Dear Proposal Doctor, Senior executives in my organization are constantly inserting material into the proposal that is not called for in the RFP and spending time on proposal components that don’t get separately evaluated. The executive summary eats up hours of everyone’s time, and even if it is sometimes required, it is almost never evaluated. Likewise, the graphics are time-consuming and expensive to conceptualize, render, revise, and review. Over and over again. Every major section has an introduction that is not required. We are adding so much to an already difficult workload, and the required sections that do get scored are going to suffer. How can I scale this back before it kills us all? -Drowning Dear Drowning, You didn’t indicate what kind of RFPs you are responding to, but I can make an educated guess that they are Federal Government RFPs. The reason that people want to add sections … Continue reading Ask Proposal Doctor – Creating balance between "required" and "desired"?
“He that will not apply new remedies, must expect new evils: for Time is the greatest innovator: and if Time, of course, alter things to the worse, and wisdom and counsel shall not alter them to the better, what shall be the end?” –Francis Bacon In everything we do in business, we constantly work to make our products, processes, and procedures faster, more efficient, easier, cheaper, or more reliable to gain increased market share. I asked a number of capture and proposal experts to share their responses to the question, “If you could change one thing about the business development, capture, or proposal life cycle or process, what would that be?” Here are their responses – some achievable today, others worthy goals requiring increased cooperation between contractors and government/customers. I would change the way RFPs are built. I would ask that the government put the same rigor in their process … Continue reading 6 more changes experts would make to the BD, capture, and proposal process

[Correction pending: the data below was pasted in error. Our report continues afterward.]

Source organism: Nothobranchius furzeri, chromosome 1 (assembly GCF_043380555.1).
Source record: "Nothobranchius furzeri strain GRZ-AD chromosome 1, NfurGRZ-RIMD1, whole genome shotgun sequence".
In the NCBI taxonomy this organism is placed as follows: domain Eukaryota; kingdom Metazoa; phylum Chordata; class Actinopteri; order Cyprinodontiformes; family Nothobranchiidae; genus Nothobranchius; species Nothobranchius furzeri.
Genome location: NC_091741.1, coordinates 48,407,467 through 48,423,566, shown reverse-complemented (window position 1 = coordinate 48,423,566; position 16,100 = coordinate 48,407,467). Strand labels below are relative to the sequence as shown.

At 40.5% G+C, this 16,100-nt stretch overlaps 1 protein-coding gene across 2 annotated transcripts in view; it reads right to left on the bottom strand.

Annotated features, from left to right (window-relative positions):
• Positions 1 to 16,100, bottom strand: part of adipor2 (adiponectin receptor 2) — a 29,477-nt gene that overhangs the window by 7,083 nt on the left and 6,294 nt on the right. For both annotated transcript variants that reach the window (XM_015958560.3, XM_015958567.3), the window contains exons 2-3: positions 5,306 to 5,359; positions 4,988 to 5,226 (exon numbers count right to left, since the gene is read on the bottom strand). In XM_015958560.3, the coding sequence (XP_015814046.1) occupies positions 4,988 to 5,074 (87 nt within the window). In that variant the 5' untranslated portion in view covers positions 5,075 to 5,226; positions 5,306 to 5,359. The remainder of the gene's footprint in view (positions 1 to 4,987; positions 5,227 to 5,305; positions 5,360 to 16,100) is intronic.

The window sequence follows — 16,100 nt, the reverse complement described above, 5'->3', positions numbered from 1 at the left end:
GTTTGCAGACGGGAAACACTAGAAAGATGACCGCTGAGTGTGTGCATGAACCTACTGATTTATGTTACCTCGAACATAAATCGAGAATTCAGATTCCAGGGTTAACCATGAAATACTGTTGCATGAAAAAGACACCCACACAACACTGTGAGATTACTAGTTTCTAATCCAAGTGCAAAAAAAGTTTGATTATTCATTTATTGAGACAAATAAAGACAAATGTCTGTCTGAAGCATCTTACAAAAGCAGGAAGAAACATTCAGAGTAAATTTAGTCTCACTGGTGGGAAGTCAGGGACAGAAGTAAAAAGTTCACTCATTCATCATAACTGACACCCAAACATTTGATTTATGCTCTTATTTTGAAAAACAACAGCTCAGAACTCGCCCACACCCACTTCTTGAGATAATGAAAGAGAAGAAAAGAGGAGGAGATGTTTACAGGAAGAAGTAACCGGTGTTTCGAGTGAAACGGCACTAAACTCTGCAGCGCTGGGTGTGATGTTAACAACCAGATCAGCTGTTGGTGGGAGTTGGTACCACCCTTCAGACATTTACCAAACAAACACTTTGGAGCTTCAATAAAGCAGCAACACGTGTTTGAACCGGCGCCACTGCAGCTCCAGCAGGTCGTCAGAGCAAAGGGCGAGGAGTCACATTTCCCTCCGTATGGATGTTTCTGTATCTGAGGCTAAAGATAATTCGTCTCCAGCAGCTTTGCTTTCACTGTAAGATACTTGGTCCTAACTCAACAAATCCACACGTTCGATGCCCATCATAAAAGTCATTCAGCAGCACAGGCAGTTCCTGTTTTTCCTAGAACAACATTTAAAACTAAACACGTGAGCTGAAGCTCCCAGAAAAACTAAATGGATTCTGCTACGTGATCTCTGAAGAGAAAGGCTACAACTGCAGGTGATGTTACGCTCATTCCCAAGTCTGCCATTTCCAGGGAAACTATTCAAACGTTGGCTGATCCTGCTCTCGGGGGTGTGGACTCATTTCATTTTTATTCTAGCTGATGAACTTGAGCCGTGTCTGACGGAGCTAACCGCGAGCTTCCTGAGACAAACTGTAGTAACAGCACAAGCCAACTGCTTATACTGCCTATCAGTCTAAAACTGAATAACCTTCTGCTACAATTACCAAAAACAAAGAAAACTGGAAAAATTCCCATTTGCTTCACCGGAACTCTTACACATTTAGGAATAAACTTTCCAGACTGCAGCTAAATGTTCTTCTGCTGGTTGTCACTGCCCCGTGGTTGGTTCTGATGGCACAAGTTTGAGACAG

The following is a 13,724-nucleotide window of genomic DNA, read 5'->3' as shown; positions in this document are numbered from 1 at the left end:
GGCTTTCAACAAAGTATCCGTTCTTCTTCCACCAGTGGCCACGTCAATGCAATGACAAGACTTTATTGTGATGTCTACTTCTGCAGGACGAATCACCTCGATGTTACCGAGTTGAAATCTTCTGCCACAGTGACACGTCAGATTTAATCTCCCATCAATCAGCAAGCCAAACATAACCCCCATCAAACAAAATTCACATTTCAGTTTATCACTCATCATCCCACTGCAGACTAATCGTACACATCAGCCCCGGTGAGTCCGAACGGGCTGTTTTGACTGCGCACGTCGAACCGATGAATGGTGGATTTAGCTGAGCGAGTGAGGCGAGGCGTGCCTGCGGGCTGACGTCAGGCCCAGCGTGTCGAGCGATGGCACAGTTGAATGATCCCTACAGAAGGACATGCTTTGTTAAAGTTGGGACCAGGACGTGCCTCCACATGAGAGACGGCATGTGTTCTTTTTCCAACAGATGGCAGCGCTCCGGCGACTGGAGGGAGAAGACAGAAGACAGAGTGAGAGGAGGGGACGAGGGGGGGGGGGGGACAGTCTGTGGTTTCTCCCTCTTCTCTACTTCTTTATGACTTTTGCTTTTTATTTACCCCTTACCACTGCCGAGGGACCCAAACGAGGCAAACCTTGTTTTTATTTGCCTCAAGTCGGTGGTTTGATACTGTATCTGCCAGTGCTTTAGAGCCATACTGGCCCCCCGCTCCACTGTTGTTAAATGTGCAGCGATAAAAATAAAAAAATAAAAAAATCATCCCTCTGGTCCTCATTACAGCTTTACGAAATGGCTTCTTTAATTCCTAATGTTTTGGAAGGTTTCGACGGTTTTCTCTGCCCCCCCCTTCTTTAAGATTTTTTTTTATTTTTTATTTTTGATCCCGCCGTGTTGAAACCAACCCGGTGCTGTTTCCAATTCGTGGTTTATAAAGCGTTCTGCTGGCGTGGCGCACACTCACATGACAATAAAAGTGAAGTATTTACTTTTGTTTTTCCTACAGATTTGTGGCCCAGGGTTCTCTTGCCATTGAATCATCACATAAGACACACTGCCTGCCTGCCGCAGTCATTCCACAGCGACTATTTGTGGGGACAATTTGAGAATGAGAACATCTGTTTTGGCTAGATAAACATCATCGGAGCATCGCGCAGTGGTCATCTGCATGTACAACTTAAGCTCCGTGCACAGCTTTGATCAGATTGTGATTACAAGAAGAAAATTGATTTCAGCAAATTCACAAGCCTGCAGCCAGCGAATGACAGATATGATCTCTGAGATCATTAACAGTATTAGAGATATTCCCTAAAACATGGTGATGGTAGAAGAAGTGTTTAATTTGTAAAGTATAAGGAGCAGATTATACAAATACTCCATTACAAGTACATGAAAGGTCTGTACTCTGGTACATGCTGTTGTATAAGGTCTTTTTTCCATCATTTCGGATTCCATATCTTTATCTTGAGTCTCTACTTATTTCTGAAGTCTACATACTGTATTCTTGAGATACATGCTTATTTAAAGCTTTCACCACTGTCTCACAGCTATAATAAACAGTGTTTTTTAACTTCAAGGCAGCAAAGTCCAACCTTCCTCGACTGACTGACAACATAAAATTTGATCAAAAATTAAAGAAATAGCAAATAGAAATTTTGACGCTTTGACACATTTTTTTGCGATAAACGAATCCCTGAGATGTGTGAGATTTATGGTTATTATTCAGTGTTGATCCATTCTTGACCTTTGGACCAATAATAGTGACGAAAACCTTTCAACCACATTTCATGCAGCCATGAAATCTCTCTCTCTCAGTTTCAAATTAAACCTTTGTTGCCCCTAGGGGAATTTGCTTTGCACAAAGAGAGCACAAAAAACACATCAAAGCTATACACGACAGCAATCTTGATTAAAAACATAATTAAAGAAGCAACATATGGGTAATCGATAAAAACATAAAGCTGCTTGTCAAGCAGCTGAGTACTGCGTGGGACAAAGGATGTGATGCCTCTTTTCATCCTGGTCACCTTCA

A compliance matrix can serve multiple purposes. It’s an internal document that keeps your entire proposal team on the same page regarding compliance and ensures your proposal meets all requirements. It includes every shall, must, and will requirement in the entire RFP. It’s an organized listing of all requirements in RFP Sections L, M, C, Contract Data Requirements Lists (CDRL), and other sections of the RFP that contain requirements. In these days of boilerplated and recycled RFPs, developing a compliance matrix helps in finding disconnects between RFP sections and documents. Common disconnects include discrepancies between Section L and Section M contents, nonsensical soft- or hard-copy formatting instructions, discrepancies in technical requirements between Section C and technical attachments, and legacy information from a previous procurement, e.g., inaccurate dates or out-of-date requirements. It serves as a navigation and checklist tool for proposal managers, volume leads, proposal developers/writers, and internal proposal reviewers (as … Continue reading 7 Reasons to develop a compliance matrix